For well over a century, the Left has generally been conceded to have morality, justice, and “idealism” on its side; the Conservative opposition to the Left has largely been confined to the “impracticality” of its ideals. A common view, for example, is that socialism is splendid “in theory,” but that it cannot “work” in practical life. What the Conservatives failed to see is that while short-run gains can indeed be made by appealing to the impracticality of radical departures from the status quo, that by conceding the ethical and the “ideal” to the Left they were doomed to long-run defeat. For if one side is granted ethics and the “ideal” from the start, then that side will be able to effect gradual but sure changes in its own direction; and as these changes accumulate, the stigma of “impracticality” becomes less and less directly relevant. The Conservative opposition, having staked its all on the seemingly firm ground of the “practical” (that is, the status quo) is doomed to lose as the status quo moves further in the left direction. The fact that the unreconstructed Stalinists are universally considered to be the “Conservatives” in the Soviet Union is a happy logical joke upon conservatism; for in Russia the unrepentant statists are indeed the repositories of at least a superficial “practicality” and of a clinging to the existing status quo.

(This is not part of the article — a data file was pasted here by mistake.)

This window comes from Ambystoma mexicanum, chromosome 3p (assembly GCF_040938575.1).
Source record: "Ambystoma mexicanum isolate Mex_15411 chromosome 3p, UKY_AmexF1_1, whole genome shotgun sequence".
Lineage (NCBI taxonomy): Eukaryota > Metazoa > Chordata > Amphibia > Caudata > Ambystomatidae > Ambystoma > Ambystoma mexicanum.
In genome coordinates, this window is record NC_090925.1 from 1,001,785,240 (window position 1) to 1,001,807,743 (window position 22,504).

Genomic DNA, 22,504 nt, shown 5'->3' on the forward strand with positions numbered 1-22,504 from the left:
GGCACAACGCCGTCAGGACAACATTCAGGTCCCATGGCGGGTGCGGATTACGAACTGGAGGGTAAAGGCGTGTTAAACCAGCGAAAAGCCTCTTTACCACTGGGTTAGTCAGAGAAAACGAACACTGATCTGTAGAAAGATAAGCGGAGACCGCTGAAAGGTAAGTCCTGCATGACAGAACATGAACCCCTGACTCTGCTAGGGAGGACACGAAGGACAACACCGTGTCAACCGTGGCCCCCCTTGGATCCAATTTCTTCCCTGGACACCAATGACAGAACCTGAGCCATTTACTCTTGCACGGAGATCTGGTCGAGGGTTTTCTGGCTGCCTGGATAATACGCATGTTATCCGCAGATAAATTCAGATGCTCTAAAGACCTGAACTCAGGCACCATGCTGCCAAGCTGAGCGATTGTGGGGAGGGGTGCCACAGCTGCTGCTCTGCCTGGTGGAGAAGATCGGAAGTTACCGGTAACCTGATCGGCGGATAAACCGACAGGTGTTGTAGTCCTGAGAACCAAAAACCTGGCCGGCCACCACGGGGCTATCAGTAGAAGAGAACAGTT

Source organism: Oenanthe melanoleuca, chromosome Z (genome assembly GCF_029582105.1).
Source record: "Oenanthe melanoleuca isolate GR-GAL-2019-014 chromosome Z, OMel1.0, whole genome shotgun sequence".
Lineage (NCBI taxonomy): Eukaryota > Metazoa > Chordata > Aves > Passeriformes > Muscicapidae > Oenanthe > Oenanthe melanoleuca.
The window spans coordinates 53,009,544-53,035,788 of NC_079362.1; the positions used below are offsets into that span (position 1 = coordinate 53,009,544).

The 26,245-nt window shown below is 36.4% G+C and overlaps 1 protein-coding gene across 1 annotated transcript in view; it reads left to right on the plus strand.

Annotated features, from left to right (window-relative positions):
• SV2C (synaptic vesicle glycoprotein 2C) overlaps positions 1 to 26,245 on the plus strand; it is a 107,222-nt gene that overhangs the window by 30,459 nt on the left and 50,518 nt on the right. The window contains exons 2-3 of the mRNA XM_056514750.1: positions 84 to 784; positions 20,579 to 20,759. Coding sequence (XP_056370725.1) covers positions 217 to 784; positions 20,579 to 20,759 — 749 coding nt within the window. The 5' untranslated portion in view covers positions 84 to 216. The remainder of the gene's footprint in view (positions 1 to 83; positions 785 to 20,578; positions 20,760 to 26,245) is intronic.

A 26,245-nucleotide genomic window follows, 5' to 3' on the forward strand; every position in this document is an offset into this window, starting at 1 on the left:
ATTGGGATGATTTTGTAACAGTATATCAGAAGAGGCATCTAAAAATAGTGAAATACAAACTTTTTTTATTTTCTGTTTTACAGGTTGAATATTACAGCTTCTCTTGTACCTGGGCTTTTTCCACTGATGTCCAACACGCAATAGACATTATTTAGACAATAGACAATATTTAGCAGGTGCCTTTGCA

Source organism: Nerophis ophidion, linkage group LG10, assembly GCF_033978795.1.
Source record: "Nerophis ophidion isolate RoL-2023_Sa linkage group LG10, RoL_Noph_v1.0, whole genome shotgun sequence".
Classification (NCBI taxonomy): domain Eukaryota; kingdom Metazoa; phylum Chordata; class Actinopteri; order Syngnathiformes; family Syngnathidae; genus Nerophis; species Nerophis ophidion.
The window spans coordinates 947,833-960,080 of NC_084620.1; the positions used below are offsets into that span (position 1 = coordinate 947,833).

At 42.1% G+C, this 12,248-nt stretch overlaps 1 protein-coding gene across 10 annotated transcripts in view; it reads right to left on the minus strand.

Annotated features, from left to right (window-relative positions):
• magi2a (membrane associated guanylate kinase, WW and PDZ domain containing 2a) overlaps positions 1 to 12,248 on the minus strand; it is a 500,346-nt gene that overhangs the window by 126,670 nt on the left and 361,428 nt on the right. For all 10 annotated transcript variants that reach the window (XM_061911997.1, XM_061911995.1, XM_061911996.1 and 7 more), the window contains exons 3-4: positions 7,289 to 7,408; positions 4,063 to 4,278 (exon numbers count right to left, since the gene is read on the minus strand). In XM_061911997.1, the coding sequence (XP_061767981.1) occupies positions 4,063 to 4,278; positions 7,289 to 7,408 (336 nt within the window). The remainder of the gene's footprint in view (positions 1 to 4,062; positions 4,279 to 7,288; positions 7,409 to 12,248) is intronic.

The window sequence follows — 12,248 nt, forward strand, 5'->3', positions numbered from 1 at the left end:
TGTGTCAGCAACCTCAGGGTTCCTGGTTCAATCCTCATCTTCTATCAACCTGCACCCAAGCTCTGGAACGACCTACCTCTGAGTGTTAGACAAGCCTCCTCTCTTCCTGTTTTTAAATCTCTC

Never has the virus of “practicality” been more widespread than in the United States, for Americans consider themselves a “practical” people, and hence, the opposition to the Left, while originally stronger than elsewhere, has been perhaps the least firm at its foundation. It is now the advocates of the free market and the free society who have to meet the common charge of “impracticality.”
In no area has the Left been granted justice and morality as extensively and almost universally as in its espousal of massive equality. It is rare indeed in the United States to find anyone, especially any intellectual, challenging the beauty and goodness of the egalitarian ideal. So committed is everyone to this ideal that “impracticality”—that is, the weakening of economic incentives—has been virtually the only criticism against even the most bizarre egalitarian programs. The inexorable march of egalitarianism is indication enough of the impossibility of avoiding ethical commitments; the fiercely “practical” Americans, in attempting to avoid ethical doctrines, cannot help setting forth such doctrines, but they can now only do so in unconscious, ad hoc, and unsystematic fashion. Keynes’s famous insight that “practical men, who believe themselves to be quite exempt from any intellectual influences, are usually the slaves of some defunct economist”—is true all the more of ethical judgments and ethical theory.1